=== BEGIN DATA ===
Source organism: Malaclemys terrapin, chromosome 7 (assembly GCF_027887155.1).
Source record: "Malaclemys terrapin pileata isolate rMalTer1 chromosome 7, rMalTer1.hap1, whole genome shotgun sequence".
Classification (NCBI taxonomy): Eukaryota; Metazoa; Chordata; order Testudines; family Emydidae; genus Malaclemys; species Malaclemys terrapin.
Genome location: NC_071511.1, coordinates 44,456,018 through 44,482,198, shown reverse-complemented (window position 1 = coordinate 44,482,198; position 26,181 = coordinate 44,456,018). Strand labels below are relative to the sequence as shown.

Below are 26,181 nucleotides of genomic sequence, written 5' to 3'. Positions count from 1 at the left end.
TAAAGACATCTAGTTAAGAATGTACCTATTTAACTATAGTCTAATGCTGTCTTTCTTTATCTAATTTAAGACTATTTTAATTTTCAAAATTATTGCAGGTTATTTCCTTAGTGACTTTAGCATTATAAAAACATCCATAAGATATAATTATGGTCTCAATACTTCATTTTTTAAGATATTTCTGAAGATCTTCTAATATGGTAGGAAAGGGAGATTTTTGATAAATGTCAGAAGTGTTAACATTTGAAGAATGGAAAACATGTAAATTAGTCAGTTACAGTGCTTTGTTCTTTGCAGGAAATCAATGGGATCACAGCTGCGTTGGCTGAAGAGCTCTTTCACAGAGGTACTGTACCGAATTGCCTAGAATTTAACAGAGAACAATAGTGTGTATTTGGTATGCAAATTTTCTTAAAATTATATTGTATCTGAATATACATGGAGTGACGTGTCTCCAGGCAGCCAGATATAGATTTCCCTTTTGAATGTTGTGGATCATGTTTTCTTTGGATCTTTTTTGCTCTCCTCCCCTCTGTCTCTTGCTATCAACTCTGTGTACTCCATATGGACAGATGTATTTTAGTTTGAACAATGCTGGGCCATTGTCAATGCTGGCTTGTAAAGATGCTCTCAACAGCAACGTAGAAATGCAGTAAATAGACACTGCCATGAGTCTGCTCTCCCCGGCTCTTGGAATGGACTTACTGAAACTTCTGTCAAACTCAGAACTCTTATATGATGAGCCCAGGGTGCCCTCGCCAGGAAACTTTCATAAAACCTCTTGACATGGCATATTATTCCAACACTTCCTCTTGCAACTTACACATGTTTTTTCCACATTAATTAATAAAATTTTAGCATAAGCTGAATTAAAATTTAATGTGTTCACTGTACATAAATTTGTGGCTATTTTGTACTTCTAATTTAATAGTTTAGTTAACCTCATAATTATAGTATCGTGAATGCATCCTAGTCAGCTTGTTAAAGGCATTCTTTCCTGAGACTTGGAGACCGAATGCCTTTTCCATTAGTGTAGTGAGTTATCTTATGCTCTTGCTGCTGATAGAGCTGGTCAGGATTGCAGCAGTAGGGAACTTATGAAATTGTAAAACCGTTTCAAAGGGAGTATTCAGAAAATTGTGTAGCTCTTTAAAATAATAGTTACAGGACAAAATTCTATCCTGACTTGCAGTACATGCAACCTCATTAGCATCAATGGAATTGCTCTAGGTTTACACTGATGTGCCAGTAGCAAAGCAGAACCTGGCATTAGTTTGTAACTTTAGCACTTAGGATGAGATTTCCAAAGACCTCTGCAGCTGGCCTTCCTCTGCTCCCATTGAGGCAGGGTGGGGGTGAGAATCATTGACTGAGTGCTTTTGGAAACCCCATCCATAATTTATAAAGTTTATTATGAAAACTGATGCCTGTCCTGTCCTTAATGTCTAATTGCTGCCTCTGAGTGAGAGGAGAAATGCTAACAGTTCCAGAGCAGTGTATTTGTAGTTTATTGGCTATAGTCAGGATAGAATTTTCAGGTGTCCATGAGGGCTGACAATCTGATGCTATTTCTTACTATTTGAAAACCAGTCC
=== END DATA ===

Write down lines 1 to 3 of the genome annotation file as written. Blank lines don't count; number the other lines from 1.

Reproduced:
Source organism: Malaclemys terrapin, chromosome 7 (assembly GCF_027887155.1).
Source record: "Malaclemys terrapin pileata isolate rMalTer1 chromosome 7, rMalTer1.hap1, whole genome shotgun sequence".
Classification (NCBI taxonomy): Eukaryota; Metazoa; Chordata; order Testudines; family Emydidae; genus Malaclemys; species Malaclemys terrapin.